Alberto Ginastera: An interview with his daughter, Georgina(November 2013)
Yes, absolutely. He was a family man who loved his home and was a very good father. He loved decoration and rearranging his books, buying flowers to put on the piano, and organizing dinner parties with friends, which was a frequent occurrence. My home was a meeting place for Argentine and foreign artists. His students also came over, and the evenings ended around the piano, playing tangos, jazz, or bossa nova, and the whole family participated in these gatherings. The visit I remember the most was Stravinsky’s; what surprised me was how small he was. I thought he was big, as his music was great.
What are some special memories you have from your childhood?
My first memory related to art is the Teatro Colón. It was awesome! I must have been three years old, and I ran down those huge red aisles, and heard my father’s voice saying, "Georgina, don´t run!" I thought that the Colón was a place to play. Even today I feel the same emotion each time I go there. As to family memories, I fondly remember the long summer holidays at the beach. Alberto, my father, became different; he liked fishing, long walks, swimming in the sea, and reading novels. Music seemed to disappear... but I don’t think it was so: he had all the music in his mind.
What was his compositional process like? Was he always at the piano?
He composed at night. He needed the silence and stillness to concentrate on his own sounds. His studio was right next to my bedroom, and I could hear him (while I was falling asleep) searching for notes. The piano was his musical companion, and he said that the piano replaced the whole orchestra; through the piano he expressed his inner being. Those obsessive sounds were for me the "sounds of my childhood"—the repeated search for notes I heard in the middle of the night.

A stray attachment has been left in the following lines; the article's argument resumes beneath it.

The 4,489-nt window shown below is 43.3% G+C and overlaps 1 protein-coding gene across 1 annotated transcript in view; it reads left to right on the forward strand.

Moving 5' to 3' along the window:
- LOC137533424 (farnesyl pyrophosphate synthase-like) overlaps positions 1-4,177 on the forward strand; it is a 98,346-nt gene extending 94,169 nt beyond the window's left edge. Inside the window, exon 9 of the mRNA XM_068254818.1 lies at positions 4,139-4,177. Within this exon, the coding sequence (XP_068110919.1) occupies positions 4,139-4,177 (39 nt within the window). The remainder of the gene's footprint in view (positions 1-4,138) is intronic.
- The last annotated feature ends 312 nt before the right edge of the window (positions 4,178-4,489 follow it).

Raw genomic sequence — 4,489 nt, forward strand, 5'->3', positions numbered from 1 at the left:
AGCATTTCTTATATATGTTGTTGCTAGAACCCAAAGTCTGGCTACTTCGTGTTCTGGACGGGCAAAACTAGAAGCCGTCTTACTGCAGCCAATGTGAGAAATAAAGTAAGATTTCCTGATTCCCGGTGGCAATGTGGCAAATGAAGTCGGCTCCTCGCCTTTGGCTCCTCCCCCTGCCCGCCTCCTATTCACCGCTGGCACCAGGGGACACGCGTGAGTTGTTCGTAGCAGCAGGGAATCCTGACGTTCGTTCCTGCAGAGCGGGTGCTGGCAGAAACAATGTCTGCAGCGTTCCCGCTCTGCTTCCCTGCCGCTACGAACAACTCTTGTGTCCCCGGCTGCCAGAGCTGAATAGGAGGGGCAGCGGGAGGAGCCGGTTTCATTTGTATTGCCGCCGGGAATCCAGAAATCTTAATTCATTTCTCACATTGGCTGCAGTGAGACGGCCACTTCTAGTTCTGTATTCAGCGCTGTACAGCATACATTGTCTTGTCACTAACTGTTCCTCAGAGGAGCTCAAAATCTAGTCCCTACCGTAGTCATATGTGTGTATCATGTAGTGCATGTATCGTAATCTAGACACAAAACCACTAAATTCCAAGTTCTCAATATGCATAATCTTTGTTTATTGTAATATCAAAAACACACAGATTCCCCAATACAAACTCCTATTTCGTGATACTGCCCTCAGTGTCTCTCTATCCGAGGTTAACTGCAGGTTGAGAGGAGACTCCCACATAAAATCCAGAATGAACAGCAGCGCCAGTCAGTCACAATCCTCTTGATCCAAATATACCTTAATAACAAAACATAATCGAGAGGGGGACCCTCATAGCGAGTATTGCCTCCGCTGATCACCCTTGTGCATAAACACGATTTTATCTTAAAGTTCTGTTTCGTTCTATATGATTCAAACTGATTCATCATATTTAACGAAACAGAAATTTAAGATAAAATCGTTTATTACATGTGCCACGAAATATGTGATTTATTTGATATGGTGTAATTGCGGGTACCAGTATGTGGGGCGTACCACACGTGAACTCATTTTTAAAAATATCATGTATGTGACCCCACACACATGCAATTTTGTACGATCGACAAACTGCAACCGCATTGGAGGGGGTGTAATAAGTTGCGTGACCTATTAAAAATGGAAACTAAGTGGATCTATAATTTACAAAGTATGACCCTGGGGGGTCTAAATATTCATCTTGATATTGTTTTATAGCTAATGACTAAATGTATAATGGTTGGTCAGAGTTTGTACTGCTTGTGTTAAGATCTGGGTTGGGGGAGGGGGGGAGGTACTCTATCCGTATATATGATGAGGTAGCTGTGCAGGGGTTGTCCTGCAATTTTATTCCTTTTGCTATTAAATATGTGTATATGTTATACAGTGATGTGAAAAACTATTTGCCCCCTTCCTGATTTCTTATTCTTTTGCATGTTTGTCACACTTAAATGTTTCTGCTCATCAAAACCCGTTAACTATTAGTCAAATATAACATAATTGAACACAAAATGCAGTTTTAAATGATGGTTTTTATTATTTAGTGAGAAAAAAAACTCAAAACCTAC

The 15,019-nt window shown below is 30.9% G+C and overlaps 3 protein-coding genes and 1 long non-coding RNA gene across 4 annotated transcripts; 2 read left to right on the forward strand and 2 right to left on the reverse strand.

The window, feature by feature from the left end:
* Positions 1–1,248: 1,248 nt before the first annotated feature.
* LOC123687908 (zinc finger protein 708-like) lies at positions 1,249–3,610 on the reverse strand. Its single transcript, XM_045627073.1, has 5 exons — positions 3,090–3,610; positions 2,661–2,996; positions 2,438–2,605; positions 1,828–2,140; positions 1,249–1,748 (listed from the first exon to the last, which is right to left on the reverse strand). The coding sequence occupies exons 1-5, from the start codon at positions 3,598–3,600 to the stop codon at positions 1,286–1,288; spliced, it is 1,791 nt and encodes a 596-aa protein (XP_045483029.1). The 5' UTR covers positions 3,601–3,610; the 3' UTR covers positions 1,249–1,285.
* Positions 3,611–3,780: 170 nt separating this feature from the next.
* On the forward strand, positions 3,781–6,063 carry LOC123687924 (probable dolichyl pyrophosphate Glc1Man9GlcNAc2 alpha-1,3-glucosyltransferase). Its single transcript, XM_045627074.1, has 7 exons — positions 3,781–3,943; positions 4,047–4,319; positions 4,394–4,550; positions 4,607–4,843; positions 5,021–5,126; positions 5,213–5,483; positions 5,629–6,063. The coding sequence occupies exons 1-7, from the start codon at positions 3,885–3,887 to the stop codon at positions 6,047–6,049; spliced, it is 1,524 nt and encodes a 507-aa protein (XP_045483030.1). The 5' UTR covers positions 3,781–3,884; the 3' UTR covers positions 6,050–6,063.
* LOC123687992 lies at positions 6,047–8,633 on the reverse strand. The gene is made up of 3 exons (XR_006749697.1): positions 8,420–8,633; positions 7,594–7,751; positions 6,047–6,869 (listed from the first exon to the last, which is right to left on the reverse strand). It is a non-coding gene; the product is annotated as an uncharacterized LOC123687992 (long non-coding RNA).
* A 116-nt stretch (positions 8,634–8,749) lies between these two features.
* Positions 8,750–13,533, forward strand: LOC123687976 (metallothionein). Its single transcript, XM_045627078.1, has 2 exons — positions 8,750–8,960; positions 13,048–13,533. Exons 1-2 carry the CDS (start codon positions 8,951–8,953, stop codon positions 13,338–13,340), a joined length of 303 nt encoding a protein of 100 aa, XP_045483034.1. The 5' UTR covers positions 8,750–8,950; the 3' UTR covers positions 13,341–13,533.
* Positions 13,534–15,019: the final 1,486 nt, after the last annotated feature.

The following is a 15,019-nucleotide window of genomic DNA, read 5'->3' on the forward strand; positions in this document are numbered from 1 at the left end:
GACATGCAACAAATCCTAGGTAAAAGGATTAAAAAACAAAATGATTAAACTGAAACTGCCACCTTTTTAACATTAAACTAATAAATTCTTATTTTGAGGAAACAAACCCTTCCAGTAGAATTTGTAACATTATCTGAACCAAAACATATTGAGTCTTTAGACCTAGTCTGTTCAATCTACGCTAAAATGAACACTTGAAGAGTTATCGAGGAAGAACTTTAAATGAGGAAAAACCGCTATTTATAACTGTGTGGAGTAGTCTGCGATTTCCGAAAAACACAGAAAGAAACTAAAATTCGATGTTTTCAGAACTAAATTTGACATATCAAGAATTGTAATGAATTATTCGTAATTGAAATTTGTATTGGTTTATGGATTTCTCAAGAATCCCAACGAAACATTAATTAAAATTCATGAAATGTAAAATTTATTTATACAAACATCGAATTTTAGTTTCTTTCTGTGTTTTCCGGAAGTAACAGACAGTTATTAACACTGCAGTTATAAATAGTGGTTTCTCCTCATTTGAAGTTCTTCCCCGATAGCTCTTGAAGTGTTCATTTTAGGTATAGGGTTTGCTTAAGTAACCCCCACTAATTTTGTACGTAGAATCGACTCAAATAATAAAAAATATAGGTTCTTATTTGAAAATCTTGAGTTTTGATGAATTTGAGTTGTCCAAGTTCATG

Would you say he was meticulous putting the finishing touches on his compositions?
He was very meticulous, and a perfectionist. He was also this way in everyday life. He was a smart dresser—he loved ties and had a big collection. He was interested in the small details of our home (for example, how the table was set for guests). He was equally thorough about his music. Once he wrote me a letter from Geneva and said, "...every page takes me a couple of days’ work, isn´t it incredible? It’s because I’m a very slow composer, due to my perfectionism..." He revised his work once and again before handing it to his editors, and was always backed up. Maybe this is the reason why he didn’t write that many compositions.
Has music in Latin America changed because of your father’s influence?
I think that he has a place among composers such as Chavez and Revueltas in Mexico, and Villa-Lobos in Brazil, that were part of a Latin American school of music. My father fostered creative freedom among his students: "Write whatever you want!" he told them. In my opinion, his most important student was Astor Piazzolla who came from the popular tango, and through my father’s teachings—above all, his orchestration techniques—was able to create the New Tango.
What would you say is the lasting legacy of Alberto Ginastera?
Of course his most important legacy is his music. I believe it is a huge and universal legacy. In my opinion, there are two pillars: first, the body of piano works, and second, his orchestral works. These two pillars are played around the world, from east to west, from north to south. His work is understood, accepted, and loved by the public, with performances often receiving a standing ovation. He used to tell me: "I’m not sure what success is, but for me it means that in 100 years my work will still be played and listened to by the public." Thirty years after his physical disappearance this is still happening...
Interview conducted by Patrick Gullo
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